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W.O.M.E.N. is excited to Introduce ’20 4 20′

From successful books to powerful movies, distinguished interviews and recognition of the highest regard, Catherine Wyatt-Morley has lead the charge for W.O.M.E.N. for almost 20 years. From strangers to clients to family, brainstorms to successes, a vision to fruition – the past 19 years have brought Women On Maintaining Education and Nutrition through so many exciting achievements, and now we are one step away from the beginning of something the country has never seen in W.O.M.E.N.’s H.O.U.S.E.

Women On Maintaining Education and Nutrition is excited to launch a campaign that is very dear to our hearts,  20 4 20. We are asking for donations from $20 to $2,000,000,000 to prepare us for the even more exciting years ahead of us. As we kick off this exciting endeavor, we think of what we have ahead of us. W.O.M.E.N.’s H.O.U.S.E., HIV Looks Like Me,  testing and counseling, we are working hard to maintain the dependable, personalized social services we have specialized in since our inception.

To participate in our 20 4 20 campaign, please help us spread the word and donate, donate, donate! Simply click on the ‘Donate Now’ tab on the right of the screen.

Thank you for being a part of our family, and helping us move forward in our 20th year.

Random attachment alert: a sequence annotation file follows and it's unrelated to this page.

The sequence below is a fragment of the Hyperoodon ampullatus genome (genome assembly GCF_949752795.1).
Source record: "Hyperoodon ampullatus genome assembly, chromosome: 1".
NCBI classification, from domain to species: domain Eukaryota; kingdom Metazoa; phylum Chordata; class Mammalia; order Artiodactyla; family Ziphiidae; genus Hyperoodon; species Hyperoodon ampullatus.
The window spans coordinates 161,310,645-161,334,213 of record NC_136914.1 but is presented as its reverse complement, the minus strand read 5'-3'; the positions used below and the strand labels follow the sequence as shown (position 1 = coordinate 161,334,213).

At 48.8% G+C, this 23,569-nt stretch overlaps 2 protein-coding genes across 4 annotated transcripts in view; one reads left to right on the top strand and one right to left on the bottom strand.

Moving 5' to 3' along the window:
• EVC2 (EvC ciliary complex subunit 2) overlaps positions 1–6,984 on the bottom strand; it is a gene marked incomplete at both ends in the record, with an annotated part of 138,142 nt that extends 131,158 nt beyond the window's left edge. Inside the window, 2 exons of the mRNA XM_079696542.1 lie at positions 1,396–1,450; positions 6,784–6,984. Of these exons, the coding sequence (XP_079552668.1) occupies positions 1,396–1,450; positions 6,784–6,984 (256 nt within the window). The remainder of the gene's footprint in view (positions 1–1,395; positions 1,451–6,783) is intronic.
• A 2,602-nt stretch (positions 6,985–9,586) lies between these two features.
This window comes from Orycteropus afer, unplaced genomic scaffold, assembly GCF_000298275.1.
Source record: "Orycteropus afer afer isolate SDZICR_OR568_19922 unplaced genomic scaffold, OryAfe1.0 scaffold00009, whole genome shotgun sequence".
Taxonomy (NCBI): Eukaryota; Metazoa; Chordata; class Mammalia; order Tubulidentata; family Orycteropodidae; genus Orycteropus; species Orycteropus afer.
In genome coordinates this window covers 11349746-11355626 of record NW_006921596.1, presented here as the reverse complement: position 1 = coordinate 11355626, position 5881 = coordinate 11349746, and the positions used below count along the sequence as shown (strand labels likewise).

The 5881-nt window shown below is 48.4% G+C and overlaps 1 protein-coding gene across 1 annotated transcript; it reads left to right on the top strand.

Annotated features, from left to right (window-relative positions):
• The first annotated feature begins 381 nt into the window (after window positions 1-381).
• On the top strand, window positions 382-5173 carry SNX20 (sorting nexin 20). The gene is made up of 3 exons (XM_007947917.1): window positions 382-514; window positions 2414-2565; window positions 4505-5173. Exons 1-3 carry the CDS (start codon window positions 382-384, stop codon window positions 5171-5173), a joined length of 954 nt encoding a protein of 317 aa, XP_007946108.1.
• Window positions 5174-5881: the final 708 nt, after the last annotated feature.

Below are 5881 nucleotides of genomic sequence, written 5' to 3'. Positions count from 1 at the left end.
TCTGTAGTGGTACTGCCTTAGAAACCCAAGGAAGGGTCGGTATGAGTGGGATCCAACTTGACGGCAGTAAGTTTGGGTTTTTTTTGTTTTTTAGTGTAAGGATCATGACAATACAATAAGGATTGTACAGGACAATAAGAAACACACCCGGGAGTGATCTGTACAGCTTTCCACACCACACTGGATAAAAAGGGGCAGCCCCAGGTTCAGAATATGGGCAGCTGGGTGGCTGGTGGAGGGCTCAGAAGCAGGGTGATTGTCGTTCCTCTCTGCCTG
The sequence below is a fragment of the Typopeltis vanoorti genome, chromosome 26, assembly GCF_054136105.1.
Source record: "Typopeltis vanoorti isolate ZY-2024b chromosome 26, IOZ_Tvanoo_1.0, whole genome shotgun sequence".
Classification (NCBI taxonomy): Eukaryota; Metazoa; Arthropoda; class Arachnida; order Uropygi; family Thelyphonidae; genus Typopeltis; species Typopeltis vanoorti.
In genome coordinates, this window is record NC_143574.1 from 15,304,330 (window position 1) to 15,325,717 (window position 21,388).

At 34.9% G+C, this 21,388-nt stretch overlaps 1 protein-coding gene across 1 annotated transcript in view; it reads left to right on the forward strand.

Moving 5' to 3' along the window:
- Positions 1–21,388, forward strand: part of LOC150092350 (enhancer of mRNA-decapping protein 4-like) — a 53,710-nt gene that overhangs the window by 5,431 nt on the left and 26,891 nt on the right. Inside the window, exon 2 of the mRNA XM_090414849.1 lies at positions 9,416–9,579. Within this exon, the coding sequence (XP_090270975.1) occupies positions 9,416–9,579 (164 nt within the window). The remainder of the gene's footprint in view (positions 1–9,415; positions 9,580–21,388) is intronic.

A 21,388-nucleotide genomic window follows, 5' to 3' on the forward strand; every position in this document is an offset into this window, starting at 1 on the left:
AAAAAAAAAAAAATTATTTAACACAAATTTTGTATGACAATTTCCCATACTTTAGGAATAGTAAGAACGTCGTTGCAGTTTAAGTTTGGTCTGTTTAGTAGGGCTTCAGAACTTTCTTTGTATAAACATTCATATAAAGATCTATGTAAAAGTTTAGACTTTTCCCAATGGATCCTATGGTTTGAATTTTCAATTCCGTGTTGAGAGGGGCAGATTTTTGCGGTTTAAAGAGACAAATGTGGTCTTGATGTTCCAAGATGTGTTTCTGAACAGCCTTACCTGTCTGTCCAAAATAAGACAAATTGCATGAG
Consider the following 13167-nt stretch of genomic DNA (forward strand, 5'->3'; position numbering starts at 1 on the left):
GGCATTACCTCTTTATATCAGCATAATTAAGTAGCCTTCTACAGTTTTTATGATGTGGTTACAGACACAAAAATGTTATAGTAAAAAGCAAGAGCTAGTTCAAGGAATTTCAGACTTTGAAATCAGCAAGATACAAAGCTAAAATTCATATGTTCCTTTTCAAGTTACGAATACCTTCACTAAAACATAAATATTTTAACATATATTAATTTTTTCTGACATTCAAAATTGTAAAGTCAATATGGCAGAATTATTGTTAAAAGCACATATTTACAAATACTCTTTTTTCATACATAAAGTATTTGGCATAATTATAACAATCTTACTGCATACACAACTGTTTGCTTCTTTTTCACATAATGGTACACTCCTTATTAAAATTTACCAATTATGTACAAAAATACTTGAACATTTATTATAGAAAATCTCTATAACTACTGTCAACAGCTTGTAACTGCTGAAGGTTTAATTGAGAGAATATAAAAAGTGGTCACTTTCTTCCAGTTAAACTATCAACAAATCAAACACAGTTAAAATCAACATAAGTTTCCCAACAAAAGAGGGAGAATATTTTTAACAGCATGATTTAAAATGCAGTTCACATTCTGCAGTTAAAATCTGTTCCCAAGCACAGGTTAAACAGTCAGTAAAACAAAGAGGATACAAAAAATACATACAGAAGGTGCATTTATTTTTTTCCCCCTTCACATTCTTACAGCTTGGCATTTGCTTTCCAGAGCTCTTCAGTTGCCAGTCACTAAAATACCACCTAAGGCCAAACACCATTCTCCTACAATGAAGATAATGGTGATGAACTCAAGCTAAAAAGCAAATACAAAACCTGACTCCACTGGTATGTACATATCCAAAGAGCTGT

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O.P.P. out in the community

O.P.P Out In the Community

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Oral Health

 

 

 

Oral health

 Too often we take essential parts of our everyday lives for granted.  Oral health is not only important for a nice smile and to keep our breath smelling good.  It is important for overall health and nutrition as well.  The CDC states that oral disease ranging from cavities to oral cancer causes discomfort and disability for millions of Americans each year.  Cavities can cause pain, absences from work or school, and make eating difficult.   Another common oral health issue is gum disease, defined as an infection caused by bacteria that get under the gum tissue and begin destroying teeth and bone.  The CDC states gum disease may also be connected to other health issues, such as diabetes, heart disease, and stroke.   They note that more research is under way to examine the nature of the connections.